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Mladi Konzervativci

With the IYDU conference starting in London on Wednesday, CF Diary is featuring articles that raise awareness of the nature of some of CF's sister organisations around the world.


A Prague resident and Conservative Abroad member today offers an insight into the main Czech centre-right youth organisation.

The dominant party on the right of Czech politics is the ODS. In July 2006 the ODS leader Mirek Topolanek agreed to tie up with the Conservative Party to form a new reform grouping in the European Parliament in 2009. The ODS is by reputation the party of the cities and the educated middle classes, but is also the largest party in terms of overall support. Margaret Thatcher is a great heroine to most ODS activists and politicians who are in the round fairly Euro-sceptic. Only last week, ODS member President Klaus described himself as “deeply frustrated with the EU”.

The young conservative wing of ODS is called Mladi Konzervativci and was established in 1991. Its members number 500 across 35 branches. In a country of nine million these are hardly stratospheric numbers, but I am told they are growing. It is estimated the membership is 80% male. Interestingly, the overwhelming majority of members are either at high school or university.

Nevertheless, the recent story of ODS’s youth wing is not without its controversy. One activist described how, from his perspective, his interest in discussing policies and attending conferences placed him within a minority amongst the membership. Rather than being a radical and challenging voice, it is felt by some that the movement is controlled to some extent by party loyalists establishing a pliant political power base. Recently a maverick branch of Young ODS based in Prague was disbanded by the leadership in a storm of acrimony. These youngsters, some of whom I was introduced to at the “Czech & Slovak Right-Wing Weekend Conference” still remain active in politics, but are not affiliated to their natural party following these clashes.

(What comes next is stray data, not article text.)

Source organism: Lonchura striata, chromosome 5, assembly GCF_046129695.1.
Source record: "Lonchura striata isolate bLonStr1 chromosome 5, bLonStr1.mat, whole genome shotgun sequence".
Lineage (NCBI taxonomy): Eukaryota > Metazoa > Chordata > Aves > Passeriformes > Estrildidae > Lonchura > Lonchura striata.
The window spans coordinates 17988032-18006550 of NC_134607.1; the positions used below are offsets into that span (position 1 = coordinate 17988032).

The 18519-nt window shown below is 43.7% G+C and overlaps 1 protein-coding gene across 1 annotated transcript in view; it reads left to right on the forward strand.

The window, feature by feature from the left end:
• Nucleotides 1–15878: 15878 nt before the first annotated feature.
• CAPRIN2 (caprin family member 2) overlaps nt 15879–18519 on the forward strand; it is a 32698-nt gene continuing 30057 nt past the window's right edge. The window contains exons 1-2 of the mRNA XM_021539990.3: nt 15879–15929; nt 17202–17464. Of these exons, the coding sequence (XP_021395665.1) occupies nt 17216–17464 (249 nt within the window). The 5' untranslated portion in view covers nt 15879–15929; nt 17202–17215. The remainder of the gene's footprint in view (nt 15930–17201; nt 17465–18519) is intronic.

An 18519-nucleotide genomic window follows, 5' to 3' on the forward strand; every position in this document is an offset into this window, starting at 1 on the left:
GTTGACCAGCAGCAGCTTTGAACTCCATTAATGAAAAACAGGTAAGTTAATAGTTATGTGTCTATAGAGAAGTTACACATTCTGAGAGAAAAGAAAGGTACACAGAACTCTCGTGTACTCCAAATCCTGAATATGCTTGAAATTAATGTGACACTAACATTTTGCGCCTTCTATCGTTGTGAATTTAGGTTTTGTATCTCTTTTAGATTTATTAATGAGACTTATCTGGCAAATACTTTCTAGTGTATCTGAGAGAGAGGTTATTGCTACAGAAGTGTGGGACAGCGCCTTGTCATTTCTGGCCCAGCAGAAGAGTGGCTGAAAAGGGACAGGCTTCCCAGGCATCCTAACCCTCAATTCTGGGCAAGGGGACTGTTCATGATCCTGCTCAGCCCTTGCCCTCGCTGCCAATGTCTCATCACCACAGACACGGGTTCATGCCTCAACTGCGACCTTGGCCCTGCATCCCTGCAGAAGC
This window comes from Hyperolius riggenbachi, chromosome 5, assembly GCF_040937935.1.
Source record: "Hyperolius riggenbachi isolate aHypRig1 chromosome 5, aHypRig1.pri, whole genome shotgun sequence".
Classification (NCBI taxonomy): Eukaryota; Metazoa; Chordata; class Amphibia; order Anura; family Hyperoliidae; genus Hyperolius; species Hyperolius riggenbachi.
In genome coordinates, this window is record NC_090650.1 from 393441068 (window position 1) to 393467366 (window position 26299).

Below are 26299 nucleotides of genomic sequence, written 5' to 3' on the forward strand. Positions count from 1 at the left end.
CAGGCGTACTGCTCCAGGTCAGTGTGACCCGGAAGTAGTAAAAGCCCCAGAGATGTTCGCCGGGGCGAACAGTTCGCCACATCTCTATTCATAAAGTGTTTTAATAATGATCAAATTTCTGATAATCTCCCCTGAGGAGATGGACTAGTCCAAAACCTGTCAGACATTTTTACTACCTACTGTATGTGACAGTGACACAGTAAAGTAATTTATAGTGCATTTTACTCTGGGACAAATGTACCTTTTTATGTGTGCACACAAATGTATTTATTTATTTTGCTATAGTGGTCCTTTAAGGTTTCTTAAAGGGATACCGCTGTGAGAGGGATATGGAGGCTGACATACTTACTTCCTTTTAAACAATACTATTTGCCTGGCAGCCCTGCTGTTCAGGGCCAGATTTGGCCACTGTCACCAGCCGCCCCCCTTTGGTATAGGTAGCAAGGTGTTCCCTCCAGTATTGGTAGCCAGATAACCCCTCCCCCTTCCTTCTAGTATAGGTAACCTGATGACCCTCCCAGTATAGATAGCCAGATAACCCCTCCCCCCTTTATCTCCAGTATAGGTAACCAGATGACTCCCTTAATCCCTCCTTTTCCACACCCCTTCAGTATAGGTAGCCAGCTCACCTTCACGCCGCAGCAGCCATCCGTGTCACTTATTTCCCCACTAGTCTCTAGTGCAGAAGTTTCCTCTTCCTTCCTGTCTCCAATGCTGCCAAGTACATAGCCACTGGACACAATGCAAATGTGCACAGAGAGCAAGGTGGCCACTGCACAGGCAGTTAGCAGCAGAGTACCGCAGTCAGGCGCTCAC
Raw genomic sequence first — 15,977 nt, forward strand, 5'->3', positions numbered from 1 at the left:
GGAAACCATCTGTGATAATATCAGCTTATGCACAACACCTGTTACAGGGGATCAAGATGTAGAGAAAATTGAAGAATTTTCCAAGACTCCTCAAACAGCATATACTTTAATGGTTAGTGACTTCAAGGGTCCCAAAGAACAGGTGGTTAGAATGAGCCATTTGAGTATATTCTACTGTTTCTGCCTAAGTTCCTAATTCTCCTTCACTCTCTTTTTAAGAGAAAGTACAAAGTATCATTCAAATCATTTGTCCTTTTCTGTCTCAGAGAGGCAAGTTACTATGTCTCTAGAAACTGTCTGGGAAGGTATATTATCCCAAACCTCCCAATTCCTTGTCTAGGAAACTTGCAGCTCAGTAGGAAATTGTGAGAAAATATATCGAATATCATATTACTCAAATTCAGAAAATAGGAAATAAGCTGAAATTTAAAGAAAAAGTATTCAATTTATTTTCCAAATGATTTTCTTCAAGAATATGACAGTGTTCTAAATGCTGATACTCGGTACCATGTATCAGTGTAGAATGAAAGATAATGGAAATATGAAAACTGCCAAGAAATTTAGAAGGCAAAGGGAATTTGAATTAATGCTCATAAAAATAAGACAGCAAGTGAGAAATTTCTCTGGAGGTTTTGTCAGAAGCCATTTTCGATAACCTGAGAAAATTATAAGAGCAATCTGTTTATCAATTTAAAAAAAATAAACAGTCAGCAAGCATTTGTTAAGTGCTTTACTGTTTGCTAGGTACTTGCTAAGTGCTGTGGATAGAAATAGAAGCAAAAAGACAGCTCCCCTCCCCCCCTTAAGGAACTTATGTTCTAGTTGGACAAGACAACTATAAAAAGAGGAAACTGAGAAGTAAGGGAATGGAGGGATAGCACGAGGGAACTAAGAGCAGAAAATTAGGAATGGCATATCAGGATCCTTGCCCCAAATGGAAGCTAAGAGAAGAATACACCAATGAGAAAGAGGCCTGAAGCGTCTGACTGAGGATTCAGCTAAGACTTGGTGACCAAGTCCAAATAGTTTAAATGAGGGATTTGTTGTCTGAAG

It’s a personal view but based on my reading of the attitudes and values of young Czechs, there is a bright future for the right. However, this must be set against the overall political landscape. Since the heady days when democracy was restored following the fall of Communism, Czech voters express a growing political cynicism as evidenced by falling voter turnouts. One can’t help but feel that the young are particularly likely to feel powerless and disengaged in this climate. What will be fascinating to watch is whether the type of free-thinking and radical debate traditionally associated with youth can occur within the existing party organizations or whether other levers will be used by the young to have their voices heard.


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